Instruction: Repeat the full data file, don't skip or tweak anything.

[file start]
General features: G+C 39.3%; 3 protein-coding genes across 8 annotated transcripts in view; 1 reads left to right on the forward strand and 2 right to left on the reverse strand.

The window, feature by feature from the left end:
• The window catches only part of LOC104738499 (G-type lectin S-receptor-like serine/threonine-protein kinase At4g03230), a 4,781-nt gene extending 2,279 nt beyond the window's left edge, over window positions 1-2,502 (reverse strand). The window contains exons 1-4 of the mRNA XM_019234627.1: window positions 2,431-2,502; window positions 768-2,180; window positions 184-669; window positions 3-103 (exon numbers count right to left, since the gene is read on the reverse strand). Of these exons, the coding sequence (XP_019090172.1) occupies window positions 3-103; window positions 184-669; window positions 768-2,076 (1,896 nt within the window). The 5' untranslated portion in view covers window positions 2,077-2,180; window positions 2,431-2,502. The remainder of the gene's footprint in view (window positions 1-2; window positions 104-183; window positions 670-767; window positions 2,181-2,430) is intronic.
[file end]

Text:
General features: G+C 39.3%; 3 protein-coding genes across 8 annotated transcripts in view; 1 reads left to right on the forward strand and 2 right to left on the reverse strand.

The window, feature by feature from the left end:
• The window catches only part of LOC104738499 (G-type lectin S-receptor-like serine/threonine-protein kinase At4g03230), a 4,781-nt gene extending 2,279 nt beyond the window's left edge, over window positions 1-2,502 (reverse strand). The window contains exons 1-4 of the mRNA XM_019234627.1: window positions 2,431-2,502; window positions 768-2,180; window positions 184-669; window positions 3-103 (exon numbers count right to left, since the gene is read on the reverse strand). Of these exons, the coding sequence (XP_019090172.1) occupies window positions 3-103; window positions 184-669; window positions 768-2,076 (1,896 nt within the window). The 5' untranslated portion in view covers window positions 2,077-2,180; window positions 2,431-2,502. The remainder of the gene's footprint in view (window positions 1-2; window positions 104-183; window positions 670-767; window positions 2,181-2,430) is intronic.